[Image: Buster, a steer with curly dark brown hair, stands in a field surrounded by smiling human friends.]
Update, July 2016: Since publishing this post I have left Direct Action Everywhere (DxE). My points about animal rights still remain.
Direct Action Everywhere, the animal liberation group I’m currently involved with, has come under fire for (amongst other things) not promoting veganism. This charge is misleading. As my friend and DxE co-founder Wayne Hsiung explains, we do not condone the use of non-human animals for food, clothing, or any other purpose. However, the mainstream conception of veganism puts the focus on humans and our desires and vanity, not on the primary victims of animal agriculture.
The original definition of “vegan,” a word coined by Donald Watson and his wife Dorothy, encompassed more than a plant-based diet; it was an ethical objection to violence. Unfortunately, that meaning has been almost entirely lost, and veganism is now largely seen as merely a dietary choice for privileged people. I respect those activists who are trying to reclaim the word, and simultaneously speak out against human oppression, such as Sarah K. Woodcock of The Abolitionist Vegan Society and Corey Wrenn of Vegan Feminist Network and The Academic Abolitionist Vegan. However, I have chosen to focus instead on the phrase “animal liberation,” while fighting for the same goal as the abolitionists: Ending the property status of non-human animals. I believe DxE’s increasing press coverage has shown it is possible to spread this message effectively without using or emphasizing the word “vegan.”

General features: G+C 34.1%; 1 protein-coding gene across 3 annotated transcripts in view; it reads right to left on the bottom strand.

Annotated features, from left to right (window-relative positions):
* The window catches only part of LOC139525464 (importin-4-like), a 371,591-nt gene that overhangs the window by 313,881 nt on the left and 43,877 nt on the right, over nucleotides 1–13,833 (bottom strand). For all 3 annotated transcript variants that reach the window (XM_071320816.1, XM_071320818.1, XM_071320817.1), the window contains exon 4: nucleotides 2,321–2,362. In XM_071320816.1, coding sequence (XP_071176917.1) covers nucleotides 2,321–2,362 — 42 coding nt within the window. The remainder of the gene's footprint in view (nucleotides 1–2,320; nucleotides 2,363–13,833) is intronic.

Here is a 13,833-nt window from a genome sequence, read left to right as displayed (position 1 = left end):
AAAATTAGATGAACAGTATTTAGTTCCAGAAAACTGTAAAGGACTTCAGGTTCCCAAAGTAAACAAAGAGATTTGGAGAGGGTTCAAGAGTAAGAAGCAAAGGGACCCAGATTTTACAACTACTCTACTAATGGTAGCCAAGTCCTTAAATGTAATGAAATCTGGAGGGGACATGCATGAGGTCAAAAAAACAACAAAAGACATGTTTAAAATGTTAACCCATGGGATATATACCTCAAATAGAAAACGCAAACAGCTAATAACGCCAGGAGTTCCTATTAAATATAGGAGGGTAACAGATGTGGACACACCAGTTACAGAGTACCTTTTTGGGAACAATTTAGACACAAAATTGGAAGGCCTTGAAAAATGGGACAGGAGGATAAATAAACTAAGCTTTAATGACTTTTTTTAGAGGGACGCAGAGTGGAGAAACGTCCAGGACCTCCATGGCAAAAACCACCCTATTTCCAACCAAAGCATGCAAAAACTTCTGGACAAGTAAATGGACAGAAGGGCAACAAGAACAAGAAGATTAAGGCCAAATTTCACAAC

We activists are allies to our fellow animals, and we should be amplifying their voices, not just promoting the nondairy cheeses and faux flesh products that many see as somehow intrinsic to a vegan diet. There’s nothing inherently wrong with these products (in my opinion), but companies like Whole Foods and Chipotle market them to keep vegans quiet about the bodies, eggs, and milk of murdered animals that they market to humans with healthy incomes. Instead of promoting their humane-washing, activists might consider volunteering with organizations like Food Not Bombs and the Food Empowerment Project, to make plant-based meals more accessible to people who are poor, homeless, or living in food deserts.
Regardless, our fellow animals should the focus in animal liberation messaging. Human activists should not be held up as the heroes of the movement. That would be like featuring white allies in promotional materials for #BlackLivesMatter, or cis allies in promotional materials for trans rights. Not that this hasn’t been done before…
The photos in this post were taken last November at PreetiRang Sanctuary. (Originally published on Facebook, I have now made the full set available on Flickr as well.) At PreetiRang, I had the pleasure of meeting Buster, the sixteen-year-old steer pictured at the top of this post. He would never have lived that long in the dairy industry, where he was destined to be killed mere weeks or months after being torn from his mother’s side. Buster died last week, sadly, but he was surrounded by loving human and non-human friends. Every animal rights activist should make it a priority to visit a sanctuary if they can, to connect personally with the faces we fight for.